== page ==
Impact Mapping is a collaborative approach to Agile requirements gathering and planning created by Gojko Azdic.
It helps us uncover the areas we are likely to create the greatest impact for a particular objective or goal.
The technique is commonly used to create a roadmap or backlog for software product development. A topic I cover in my book, The Agile Developer’s Handbook
Impact Mapping can also be used in other objective setting contexts, such as creating personal goals.
Impact Mapping asks four questions:
1. WHY ARE WE DOING THIS?
This is the business goal or objective we’re hoping to achieve for our next phase of our product’s development, e.g. increase the number of visitors to this blog.
The goal should be SMART – an acronym which stands for Specific, Measurable, Attainable, Relevant and Time-based.
It’s also wise to determine how you are going to measure success – how will you know when you’ve reached your goal? The following format is suggested in the Impact Mapping book:
WHAT: Increase monthly visitors by 100% by December 2014
WHERE: Google Analytics
2. WHO WILL HELP US?
The people that will help us achieve this, e.g. the readers of this blog. Gojko uses the term “actors” to describe the people who interact with our system and categorises them as primary, secondary and off-stage actors. This equates to the 1st, 2nd and 3rd-degree users of your service.
For example, a primary actor will be the primary focus of your product, the person that you’re aiming the product at. A secondary actor is someone who interacts with the product in order to provide a service, for example, the blogger writing blog posts. An off-stage actor is someone who interacts with your product indirectly, e.g. use analytics to determine where best to target the next phase of development.
3. HOW WILL THEY HELP US?
The way the actor will help us achieve this – e.g. share this blog’s posts on social media. In essence, this describes the outcomes that we believe will help us reach our goal.
4. WHAT WILL WE DO?
The things we’ll create or change to encourage this behaviour – e.g. make blog posts easily shareable. These are the changes we’ll undertake to our product in order to create the behaviour we desire.
In this step, we’ll write down as many actions as we can think of, for each of the outcomes we identified in step 3. The result should look a little like this:
Once we’ve created all of our actions, we will need to determine which will deliver the highest value to the business soonest. So the next step is to generate a consensus on the order we should carry out the changes. We used a system called dot voting. Each person gets a set number of sticky dots (votes) and they vote on the ideas for action they think will most likely increase the number of visitors to The Agile Coach. We didn’t have sticky dots to hand, so we used sharpies to mark votes as crosses.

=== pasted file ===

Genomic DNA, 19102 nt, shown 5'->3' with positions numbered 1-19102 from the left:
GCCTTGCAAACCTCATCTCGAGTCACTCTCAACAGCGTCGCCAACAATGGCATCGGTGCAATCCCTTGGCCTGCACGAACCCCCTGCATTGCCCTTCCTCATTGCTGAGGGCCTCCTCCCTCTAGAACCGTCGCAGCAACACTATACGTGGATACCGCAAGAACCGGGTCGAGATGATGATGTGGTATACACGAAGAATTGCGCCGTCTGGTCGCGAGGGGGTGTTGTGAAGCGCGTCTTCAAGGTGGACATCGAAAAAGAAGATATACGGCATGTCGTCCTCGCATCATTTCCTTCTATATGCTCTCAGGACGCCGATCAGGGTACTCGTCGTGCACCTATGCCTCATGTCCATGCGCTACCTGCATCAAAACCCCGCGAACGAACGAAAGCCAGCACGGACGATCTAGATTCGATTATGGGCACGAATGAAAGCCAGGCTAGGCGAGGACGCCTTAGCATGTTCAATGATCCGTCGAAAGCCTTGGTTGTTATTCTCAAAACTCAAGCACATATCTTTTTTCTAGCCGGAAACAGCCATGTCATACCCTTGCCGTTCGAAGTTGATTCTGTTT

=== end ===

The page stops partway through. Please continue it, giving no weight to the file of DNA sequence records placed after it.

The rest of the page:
It’s then easy to create your backlog and order the User Stories according to priority using the Impact Map. The template we use for writing User Stories is:
As an ACTOR I want ACTION so I get OUTCOME
On the Impact Map, this translates as:
As a READER I want the Agile Coach to have BETTER SEARCH ENGINE RANKINGS so I can DISCOVER BLOG POSTS.
As an AUTHOR I want to PROVIDE QUALITY AND QUANTITY OF POSTS so that I can INCREASE MY REPUTATION.
As an AUTHOR I want to SEEK REFERRALS for my blog posts so that I can INCREASE MY REPUTATION.
As a READER I want the ABILITY TO SHARE VIA LINKEDIN so I can SHARE BLOG POSTS.
As a READER I want the ABILITY TO SHARE VIA EMAIL so I can SHARE BLOG POSTS.
Once you have a prioritised set of User Stories, you can create a release schedule based on the team’s velocity (or estimated velocity).
You can also look at setting milestones for your measurements to check if you’re on track, i.e. to meet our end of December deadline to increase the number of visitors by 100%, we should have increased to 37,500 visitors by mid-November.
And in a nutshell, that’s Impact Mapping.
In practice, I found this technique straightforward to use. I like that it focuses on actors to drive the group’s thinking and focus on the people who actually use your product. This has similarities to Jeff Patton’s technique of Experience Mapping which uses personas to achieve the same aims.
I’ve found the key to success for both approaches is to prepare the questions that you ask the group, for each stage of the process.
It’s also important to keep things moving along so that ideas don’t get stale. To do this I’ve found it necessary to 3+ questions, i.e. reframe the same question in at least 3 different ways. If no more information was forthcoming after the 3rd reframe, move on.
Finally, to keep people focused, make sure you timebox the meeting.
For more information about Impact Mapping and how to use it, I recommend Gojko Adzic’s book Impact Mapping, or if you can, attend one of his workshops. The Impact Mapping website is also a great source of information.